The final draft of a constitution approved on November 29 by Egypt's 100-member constituent assembly protects some rights but undermines others, according to Human Rights Watch (HRW). The constitution, approved in the midst of a political standoff between the president and the judiciary, provides for basic protections against arbitrary detention and torture and for some economic rights but fails to end military trials of civilians or to protect freedom of expression and religion, the New York-based human rights watchdog said in a new release on Friday.
The constitution drafting process has been extremely contentious, and a number of assembly members resigned in protest over what they said was the failure of the dominant Islamist factions to compromise on key issues, including the place of religion in affairs of state. The decision comes on the heels of President Mohamed Morsy's controversial November 22 Constitutional Declaration immunizing his decrees from judicial review.
"The decision of constituent assembly leaders to move a flawed and contradictory draft to a vote is not the right way to guarantee fundamental rights or to promote respect for the rule of law," said Joe Stork, deputy Middle East and North Africa director at HRW. He warned that "Rushing through a draft while serious concerns about key rights protections remain unaddressed will create huge problems down the road that won't be easy to fix,"
Article 60 of the March 30 Constitutional Declaration issued by Egypt's military rulers in March 2011 states that a referendum on the constitution shall take place 15 days after the constituent assembly approves a draft. Judges in numerous circuits around the country have gone on strike to protest Morsy's Constitutional Declaration. It is not clear whether they will agree to supervise the referendum, as required by law.
Human Rights Watch wrote to the constituent assembly on October 8 outlining key concerns about various rights provisions based on a review of a September 27 draft of the constitution. There have been some improvements in the final draft, such as in the prohibition against torture and the deletion of other provisions incompatible with human rights law that would have unduly restricted free expression or the practice of religion, HRW said.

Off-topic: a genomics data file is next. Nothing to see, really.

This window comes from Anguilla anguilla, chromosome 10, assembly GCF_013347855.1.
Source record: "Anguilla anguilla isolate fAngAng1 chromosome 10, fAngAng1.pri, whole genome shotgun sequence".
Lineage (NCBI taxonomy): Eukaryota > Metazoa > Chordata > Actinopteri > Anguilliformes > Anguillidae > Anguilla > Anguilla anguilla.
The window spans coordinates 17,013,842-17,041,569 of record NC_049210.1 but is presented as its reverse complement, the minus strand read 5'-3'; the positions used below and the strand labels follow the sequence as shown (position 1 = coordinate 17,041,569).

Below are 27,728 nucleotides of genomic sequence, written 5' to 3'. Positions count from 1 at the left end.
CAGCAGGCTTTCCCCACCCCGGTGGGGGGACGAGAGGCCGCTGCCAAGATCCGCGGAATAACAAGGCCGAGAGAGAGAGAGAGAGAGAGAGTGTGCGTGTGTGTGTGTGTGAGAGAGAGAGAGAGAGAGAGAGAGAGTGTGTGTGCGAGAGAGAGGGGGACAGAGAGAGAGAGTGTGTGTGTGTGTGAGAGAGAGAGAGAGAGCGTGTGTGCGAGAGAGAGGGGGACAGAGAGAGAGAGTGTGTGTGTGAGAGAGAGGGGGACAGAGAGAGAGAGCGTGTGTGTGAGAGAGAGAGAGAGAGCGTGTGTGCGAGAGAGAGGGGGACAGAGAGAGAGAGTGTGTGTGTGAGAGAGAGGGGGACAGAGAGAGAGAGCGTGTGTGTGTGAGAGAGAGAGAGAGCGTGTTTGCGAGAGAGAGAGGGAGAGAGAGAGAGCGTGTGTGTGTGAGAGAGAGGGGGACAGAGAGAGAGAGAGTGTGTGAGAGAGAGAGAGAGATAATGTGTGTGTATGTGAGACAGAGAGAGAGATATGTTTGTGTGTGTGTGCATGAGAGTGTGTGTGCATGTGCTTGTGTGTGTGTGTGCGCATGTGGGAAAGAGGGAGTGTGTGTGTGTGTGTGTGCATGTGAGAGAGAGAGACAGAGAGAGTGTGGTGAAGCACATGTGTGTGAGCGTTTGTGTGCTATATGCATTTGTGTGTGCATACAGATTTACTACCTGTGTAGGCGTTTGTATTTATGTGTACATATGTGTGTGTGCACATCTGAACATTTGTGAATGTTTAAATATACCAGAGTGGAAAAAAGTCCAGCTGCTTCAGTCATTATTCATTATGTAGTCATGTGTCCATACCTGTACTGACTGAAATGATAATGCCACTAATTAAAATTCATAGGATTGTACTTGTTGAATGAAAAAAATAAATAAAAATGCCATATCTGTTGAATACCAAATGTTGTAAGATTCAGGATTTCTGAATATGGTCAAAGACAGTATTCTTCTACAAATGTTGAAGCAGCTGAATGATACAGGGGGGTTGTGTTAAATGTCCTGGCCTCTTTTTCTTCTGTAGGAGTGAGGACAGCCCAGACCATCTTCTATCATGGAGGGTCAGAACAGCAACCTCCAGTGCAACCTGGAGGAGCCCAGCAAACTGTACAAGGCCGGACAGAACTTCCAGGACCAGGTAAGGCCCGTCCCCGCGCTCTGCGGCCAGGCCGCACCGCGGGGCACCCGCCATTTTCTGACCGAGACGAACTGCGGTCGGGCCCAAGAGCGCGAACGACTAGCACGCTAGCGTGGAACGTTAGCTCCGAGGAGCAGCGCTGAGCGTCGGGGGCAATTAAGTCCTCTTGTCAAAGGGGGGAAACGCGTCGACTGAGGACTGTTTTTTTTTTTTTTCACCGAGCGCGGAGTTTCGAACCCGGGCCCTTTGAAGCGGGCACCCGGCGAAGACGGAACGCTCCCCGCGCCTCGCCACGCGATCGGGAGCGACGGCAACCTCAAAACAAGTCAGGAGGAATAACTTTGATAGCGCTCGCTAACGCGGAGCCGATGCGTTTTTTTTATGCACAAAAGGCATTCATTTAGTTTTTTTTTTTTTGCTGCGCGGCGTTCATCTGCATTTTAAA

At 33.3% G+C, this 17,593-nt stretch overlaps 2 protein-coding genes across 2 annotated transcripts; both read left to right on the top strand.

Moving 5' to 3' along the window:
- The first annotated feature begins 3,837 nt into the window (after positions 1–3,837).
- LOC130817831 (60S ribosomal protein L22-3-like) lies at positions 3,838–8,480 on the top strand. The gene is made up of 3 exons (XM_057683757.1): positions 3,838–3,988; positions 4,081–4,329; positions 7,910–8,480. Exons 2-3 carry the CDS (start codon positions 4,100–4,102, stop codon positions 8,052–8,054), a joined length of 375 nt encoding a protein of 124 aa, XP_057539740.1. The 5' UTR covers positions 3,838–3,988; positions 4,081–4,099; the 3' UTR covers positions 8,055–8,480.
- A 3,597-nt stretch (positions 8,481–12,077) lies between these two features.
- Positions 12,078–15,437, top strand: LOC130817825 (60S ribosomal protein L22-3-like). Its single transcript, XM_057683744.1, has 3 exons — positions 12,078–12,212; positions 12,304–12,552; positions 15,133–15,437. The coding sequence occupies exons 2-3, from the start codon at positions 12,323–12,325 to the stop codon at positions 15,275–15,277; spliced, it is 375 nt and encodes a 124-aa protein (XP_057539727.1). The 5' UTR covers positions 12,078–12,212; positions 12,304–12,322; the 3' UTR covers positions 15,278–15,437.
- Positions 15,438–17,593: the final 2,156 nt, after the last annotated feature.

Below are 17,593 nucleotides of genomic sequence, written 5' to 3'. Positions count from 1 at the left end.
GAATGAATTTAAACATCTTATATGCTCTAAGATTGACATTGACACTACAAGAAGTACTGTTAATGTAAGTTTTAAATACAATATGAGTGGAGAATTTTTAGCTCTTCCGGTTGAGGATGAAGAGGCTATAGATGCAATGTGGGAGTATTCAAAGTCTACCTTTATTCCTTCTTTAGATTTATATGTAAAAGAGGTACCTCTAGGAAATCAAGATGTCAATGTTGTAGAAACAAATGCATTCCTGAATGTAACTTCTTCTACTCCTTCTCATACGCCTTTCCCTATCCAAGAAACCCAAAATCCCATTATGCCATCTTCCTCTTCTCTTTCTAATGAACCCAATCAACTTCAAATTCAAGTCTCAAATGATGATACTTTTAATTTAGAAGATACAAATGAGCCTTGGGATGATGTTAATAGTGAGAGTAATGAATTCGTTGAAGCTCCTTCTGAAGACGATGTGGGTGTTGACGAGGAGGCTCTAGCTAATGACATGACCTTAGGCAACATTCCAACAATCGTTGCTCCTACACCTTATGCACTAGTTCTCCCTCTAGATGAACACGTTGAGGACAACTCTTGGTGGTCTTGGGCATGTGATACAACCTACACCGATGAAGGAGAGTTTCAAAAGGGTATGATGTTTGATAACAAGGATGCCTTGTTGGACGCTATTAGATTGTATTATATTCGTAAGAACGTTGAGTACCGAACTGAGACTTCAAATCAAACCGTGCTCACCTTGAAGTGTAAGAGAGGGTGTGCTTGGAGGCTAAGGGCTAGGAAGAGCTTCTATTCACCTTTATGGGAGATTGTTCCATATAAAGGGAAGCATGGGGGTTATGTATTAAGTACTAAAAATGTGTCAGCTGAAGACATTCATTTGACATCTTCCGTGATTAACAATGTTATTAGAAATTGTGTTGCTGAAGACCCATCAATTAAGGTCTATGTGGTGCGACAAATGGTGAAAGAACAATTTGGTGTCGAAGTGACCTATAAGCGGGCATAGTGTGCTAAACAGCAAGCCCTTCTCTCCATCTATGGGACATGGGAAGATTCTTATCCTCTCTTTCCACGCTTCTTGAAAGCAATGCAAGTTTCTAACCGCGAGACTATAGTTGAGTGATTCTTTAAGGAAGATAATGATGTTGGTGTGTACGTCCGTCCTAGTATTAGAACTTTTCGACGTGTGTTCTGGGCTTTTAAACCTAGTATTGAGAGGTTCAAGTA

The latest draft, unlike the earlier version, defers to objections from the country's military leadership and has removed the clear prohibition of trials of civilians before military courts, HRW says.
Article 43 on freedom of religion limits the right to practice religion and to establish places of worship to Muslims, Christians, and Jews. Previous drafts had provided for a general right to practice religion but limited the establishment of places of worship to adherents of these three Abrahamic religions. Article 43 discriminates against and excludes followers of other religions, including Egyptian Bahais. Under former President Hosni Mubarak, security forces would frequently arrest religious minorities including Shia, Ahmadis, Bahais, and Quranists because of their beliefs.
Article 198 of the final draft leaves intact the military's discretion to try civilians under the Code of Military Justice, HRW noted.
The failure to specify discrimination on the grounds of gender becomes problematic, Human Rights Watch said.
by RTT Staff Writer
For comments and feedback: firstname.lastname@example.org